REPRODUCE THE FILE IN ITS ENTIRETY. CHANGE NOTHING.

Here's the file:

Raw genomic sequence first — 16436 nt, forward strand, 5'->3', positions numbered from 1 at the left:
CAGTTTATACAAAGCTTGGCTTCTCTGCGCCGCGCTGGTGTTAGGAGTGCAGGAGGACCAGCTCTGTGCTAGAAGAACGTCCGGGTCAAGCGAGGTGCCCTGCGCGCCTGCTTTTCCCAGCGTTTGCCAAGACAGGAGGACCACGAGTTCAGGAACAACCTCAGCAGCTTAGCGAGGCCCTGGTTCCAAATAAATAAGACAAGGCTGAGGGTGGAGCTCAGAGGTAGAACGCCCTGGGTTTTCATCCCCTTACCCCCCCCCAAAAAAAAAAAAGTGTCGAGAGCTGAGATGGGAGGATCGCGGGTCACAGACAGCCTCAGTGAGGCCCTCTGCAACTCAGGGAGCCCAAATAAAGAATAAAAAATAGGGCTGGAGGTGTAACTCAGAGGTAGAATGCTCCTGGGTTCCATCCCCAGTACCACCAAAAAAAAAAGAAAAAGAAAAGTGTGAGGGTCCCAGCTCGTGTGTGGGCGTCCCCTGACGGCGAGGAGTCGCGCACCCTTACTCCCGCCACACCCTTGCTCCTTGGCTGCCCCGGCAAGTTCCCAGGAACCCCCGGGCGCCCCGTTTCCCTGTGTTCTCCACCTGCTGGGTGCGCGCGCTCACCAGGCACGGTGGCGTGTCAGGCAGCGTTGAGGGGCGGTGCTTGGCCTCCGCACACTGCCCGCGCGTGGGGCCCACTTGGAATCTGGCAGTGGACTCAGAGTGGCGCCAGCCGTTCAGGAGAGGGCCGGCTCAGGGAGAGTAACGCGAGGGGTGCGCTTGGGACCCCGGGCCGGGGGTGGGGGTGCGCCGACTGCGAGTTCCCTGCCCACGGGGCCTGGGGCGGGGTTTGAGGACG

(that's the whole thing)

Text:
Raw genomic sequence first — 16436 nt, forward strand, 5'->3', positions numbered from 1 at the left:
CAGTTTATACAAAGCTTGGCTTCTCTGCGCCGCGCTGGTGTTAGGAGTGCAGGAGGACCAGCTCTGTGCTAGAAGAACGTCCGGGTCAAGCGAGGTGCCCTGCGCGCCTGCTTTTCCCAGCGTTTGCCAAGACAGGAGGACCACGAGTTCAGGAACAACCTCAGCAGCTTAGCGAGGCCCTGGTTCCAAATAAATAAGACAAGGCTGAGGGTGGAGCTCAGAGGTAGAACGCCCTGGGTTTTCATCCCCTTACCCCCCCCCAAAAAAAAAAAAGTGTCGAGAGCTGAGATGGGAGGATCGCGGGTCACAGACAGCCTCAGTGAGGCCCTCTGCAACTCAGGGAGCCCAAATAAAGAATAAAAAATAGGGCTGGAGGTGTAACTCAGAGGTAGAATGCTCCTGGGTTCCATCCCCAGTACCACCAAAAAAAAAAGAAAAAGAAAAGTGTGAGGGTCCCAGCTCGTGTGTGGGCGTCCCCTGACGGCGAGGAGTCGCGCACCCTTACTCCCGCCACACCCTTGCTCCTTGGCTGCCCCGGCAAGTTCCCAGGAACCCCCGGGCGCCCCGTTTCCCTGTGTTCTCCACCTGCTGGGTGCGCGCGCTCACCAGGCACGGTGGCGTGTCAGGCAGCGTTGAGGGGCGGTGCTTGGCCTCCGCACACTGCCCGCGCGTGGGGCCCACTTGGAATCTGGCAGTGGACTCAGAGTGGCGCCAGCCGTTCAGGAGAGGGCCGGCTCAGGGAGAGTAACGCGAGGGGTGCGCTTGGGACCCCGGGCCGGGGGTGGGGGTGCGCCGACTGCGAGTTCCCTGCCCACGGGGCCTGGGGCGGGGTTTGAGGACG